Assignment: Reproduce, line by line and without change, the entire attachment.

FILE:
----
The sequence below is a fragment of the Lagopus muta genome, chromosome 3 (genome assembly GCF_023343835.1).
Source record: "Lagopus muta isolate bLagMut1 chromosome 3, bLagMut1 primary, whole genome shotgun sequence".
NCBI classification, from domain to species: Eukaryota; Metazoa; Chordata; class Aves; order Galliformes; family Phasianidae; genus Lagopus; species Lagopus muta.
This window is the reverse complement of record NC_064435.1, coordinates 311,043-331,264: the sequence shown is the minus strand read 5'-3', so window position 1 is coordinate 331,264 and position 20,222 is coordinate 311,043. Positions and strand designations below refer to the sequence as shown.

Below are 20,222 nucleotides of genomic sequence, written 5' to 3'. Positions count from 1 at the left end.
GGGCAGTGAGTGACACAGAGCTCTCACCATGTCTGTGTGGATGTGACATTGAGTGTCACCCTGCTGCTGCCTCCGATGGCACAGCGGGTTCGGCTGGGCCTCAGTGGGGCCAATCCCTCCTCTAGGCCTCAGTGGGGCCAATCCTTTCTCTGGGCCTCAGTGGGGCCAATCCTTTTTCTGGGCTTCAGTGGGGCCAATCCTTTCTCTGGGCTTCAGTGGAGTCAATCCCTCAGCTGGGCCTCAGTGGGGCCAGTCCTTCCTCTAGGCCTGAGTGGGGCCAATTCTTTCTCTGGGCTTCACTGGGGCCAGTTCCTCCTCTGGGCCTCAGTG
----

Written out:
The sequence below is a fragment of the Lagopus muta genome, chromosome 3 (genome assembly GCF_023343835.1).
Source record: "Lagopus muta isolate bLagMut1 chromosome 3, bLagMut1 primary, whole genome shotgun sequence".
NCBI classification, from domain to species: Eukaryota; Metazoa; Chordata; class Aves; order Galliformes; family Phasianidae; genus Lagopus; species Lagopus muta.
This window is the reverse complement of record NC_064435.1, coordinates 311,043-331,264: the sequence shown is the minus strand read 5'-3', so window position 1 is coordinate 331,264 and position 20,222 is coordinate 311,043. Positions and strand designations below refer to the sequence as shown.

Below are 20,222 nucleotides of genomic sequence, written 5' to 3'. Positions count from 1 at the left end.
GGGCAGTGAGTGACACAGAGCTCTCACCATGTCTGTGTGGATGTGACATTGAGTGTCACCCTGCTGCTGCCTCCGATGGCACAGCGGGTTCGGCTGGGCCTCAGTGGGGCCAATCCCTCCTCTAGGCCTCAGTGGGGCCAATCCTTTCTCTGGGCCTCAGTGGGGCCAATCCTTTTTCTGGGCTTCAGTGGGGCCAATCCTTTCTCTGGGCTTCAGTGGAGTCAATCCCTCAGCTGGGCCTCAGTGGGGCCAGTCCTTCCTCTAGGCCTGAGTGGGGCCAATTCTTTCTCTGGGCTTCACTGGGGCCAGTTCCTCCTCTGGGCCTCAGTG